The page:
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Tuesday, July 12, 2011

Kenyan Job Market and Policies

Everyone who has been looking for good news on the economy this morning cannot help but be deeply disappointed BECAUSE OF LOW JOBS . Job losses were widespread across most sectors of the economy, including government; and extended to both full time and part-time jobs; labor force participation was down; wages were down and unemployment was up. It seems like the job engine of the economy is shot down.

What makes these numbers particularly dire is that they come after an unprecedented monetary easing that included two rounds of quantitative easing that drove already record low interest rates to near zero levels; and an unprecedented fiscal stimulus that extended kibakis call for lower interest ratese; a payroll tax, credits to buy houses, money for mortgage modification, cash for clunkers, a prolonged extension of unemployment benefits—and all this in the face of soaring national debt.

Obviously, there is something fundamentally wrong with these policies. They have been destroying rather than creating jobs, especially the CBK's ultra-low interest policy that misguides animal spirits of entrepreneurs—the ultimate source of genuine job creation of this country.

To understand how ultra-easy money for a prolonged period of time misguides animal spirits, we define and distinguish two forms, demand-side entrepreneurship and supply-side entrepreneurship. Demand-side entrepreneurship begins with “market gaps,” consumer needs that have yet to be fulfilled, and comes up with a viable business concept to bridge that gap. This means that the consumer is the center of the business universe, the guide of the “animal spirits.” Economic resources, including capital, are amassed after the business opportunity has been identified and explored. Factories and buildings are built because they have a use, not just because borrowed funds are easy to find. This sort of entrepreneurship places the economy into a “virtuous,” cycle of economic growth and job growth, as investment projects remain viable after they are completed.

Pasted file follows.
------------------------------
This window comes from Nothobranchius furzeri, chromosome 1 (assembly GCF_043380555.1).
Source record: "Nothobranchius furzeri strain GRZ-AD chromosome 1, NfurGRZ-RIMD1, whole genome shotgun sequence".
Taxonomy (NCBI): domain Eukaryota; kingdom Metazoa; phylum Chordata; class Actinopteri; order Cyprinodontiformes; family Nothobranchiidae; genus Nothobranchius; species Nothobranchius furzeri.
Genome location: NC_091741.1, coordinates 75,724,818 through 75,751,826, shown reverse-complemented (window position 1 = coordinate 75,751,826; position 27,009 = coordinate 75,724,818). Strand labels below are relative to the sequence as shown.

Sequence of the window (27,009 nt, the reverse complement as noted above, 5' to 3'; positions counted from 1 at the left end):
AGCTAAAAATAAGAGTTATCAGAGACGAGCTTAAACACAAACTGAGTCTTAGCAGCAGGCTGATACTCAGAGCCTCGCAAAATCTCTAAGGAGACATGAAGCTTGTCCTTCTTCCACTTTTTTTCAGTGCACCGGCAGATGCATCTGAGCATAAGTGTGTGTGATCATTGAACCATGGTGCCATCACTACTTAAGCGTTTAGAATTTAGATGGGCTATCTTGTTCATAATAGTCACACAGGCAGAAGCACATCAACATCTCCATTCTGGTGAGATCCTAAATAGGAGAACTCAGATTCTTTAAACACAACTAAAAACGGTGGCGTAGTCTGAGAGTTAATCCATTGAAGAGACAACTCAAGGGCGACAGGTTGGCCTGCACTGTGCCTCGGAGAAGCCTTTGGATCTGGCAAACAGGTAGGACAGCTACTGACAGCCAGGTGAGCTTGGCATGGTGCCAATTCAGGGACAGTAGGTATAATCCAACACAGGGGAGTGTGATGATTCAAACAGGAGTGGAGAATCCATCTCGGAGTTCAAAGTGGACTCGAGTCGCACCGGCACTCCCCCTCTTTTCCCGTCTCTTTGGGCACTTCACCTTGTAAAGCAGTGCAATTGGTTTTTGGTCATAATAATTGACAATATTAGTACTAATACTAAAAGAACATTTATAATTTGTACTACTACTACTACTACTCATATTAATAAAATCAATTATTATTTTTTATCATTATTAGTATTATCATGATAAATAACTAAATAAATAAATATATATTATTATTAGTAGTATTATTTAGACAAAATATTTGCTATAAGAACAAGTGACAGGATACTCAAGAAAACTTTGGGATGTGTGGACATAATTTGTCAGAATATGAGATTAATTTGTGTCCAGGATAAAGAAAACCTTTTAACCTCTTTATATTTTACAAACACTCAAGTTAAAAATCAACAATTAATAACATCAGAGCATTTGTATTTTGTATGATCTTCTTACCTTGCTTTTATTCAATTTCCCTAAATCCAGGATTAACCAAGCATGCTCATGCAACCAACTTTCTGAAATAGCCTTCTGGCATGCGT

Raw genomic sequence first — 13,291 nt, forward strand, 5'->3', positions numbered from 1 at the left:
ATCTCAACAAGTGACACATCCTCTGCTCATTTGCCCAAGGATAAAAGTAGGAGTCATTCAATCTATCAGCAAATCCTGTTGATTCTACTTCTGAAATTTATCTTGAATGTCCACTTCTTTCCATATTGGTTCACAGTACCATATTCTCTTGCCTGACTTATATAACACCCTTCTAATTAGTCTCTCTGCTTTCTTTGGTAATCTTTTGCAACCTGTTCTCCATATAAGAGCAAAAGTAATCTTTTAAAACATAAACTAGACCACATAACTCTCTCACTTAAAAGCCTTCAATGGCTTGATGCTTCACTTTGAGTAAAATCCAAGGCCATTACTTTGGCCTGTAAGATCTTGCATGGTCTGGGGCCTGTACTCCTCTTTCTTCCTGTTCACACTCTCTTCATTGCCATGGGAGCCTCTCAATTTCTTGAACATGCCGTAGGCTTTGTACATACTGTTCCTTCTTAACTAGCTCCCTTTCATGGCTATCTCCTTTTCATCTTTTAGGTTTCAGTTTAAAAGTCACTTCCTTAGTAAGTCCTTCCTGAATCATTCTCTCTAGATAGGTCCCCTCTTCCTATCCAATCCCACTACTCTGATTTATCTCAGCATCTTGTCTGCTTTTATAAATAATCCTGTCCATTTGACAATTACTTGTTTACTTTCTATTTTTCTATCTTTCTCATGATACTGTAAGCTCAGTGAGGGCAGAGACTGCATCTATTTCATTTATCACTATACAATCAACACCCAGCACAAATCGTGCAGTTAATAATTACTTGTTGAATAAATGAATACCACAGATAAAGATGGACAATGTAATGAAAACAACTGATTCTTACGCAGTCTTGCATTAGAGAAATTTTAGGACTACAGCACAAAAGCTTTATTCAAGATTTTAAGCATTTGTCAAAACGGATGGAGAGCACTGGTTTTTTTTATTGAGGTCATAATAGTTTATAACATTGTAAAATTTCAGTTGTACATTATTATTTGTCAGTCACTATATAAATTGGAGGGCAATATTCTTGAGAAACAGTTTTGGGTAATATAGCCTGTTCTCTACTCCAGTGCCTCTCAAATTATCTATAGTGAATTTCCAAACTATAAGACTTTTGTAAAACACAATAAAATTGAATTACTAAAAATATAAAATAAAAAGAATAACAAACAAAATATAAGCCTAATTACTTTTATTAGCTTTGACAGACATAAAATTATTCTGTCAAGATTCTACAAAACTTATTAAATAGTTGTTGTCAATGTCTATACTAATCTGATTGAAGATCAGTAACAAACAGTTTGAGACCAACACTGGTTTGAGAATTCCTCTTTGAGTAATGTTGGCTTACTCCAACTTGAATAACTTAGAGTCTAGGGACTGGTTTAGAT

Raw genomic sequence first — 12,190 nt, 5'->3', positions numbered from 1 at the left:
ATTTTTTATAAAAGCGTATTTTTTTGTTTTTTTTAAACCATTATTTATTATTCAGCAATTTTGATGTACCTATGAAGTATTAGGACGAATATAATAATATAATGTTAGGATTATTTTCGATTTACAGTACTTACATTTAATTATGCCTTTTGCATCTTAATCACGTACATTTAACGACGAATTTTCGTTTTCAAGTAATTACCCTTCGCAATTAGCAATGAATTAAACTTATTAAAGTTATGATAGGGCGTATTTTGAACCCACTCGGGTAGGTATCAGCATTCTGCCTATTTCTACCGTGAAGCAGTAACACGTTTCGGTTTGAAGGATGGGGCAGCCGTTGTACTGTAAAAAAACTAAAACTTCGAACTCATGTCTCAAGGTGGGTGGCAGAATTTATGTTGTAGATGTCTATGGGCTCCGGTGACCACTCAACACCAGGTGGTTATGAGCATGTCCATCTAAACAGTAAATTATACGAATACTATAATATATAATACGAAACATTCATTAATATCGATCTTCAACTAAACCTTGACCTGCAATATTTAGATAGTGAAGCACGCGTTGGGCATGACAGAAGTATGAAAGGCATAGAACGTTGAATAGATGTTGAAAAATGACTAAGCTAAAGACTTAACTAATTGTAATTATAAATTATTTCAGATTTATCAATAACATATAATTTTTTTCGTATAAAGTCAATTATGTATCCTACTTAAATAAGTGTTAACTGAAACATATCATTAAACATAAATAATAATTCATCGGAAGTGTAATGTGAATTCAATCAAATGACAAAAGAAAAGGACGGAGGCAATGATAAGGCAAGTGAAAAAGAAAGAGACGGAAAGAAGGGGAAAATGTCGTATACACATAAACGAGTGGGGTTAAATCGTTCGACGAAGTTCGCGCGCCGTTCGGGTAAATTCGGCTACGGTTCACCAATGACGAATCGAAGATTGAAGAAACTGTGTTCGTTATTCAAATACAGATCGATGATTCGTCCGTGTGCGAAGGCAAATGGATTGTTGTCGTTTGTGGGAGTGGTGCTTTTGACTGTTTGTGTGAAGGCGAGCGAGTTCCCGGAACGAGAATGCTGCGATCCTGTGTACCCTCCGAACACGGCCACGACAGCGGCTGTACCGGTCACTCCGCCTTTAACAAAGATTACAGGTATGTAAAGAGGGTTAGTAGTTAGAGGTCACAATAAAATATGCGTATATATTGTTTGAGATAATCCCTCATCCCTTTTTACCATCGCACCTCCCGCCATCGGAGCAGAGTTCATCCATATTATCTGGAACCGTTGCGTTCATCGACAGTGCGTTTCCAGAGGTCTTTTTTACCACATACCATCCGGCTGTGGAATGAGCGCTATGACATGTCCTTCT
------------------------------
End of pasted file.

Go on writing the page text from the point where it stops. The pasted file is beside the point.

Supply-side entrepreneurship, by contrast, begins in the opposite direction, with economic resources, and comes up with a business concept to deploy these resources. This means that economic resources, including capital, are amassed before a business opportunity is identified and explored. Shopping outlets around the country are built because someone had the land and someone else (a financial institution) was willing to provide low cost financing rather than to fill the shopping needs of the local consumers. The Government rather than the consumer guides animal spirits! This sort of entrepreneurship gives a temporary boost to economic growth and GDP growth, as it sets off a “multiplier,” but not an “accelerator effect.”—Growth and jobs lasts as long as the investment last, but fades afterword.

Supply-side driven entrepreneurship misguides animal spirits, wasting resources and talent, fueling asset bubbles that end up in financial crisis like the US recently experienced, the sovereign debt crisis in Europe, and the Japanese real estate market collapse of the 1990s. Let’s not forget that it was also one of the features of the former Soviet Union, whereby communist party leaders and government bureaucrats were in charge of all economic resources building residential and commercial real estate for the primary purpose to deploy these resources rather than to address consumer needs. We do know for sure by now that was the right way to create jobs.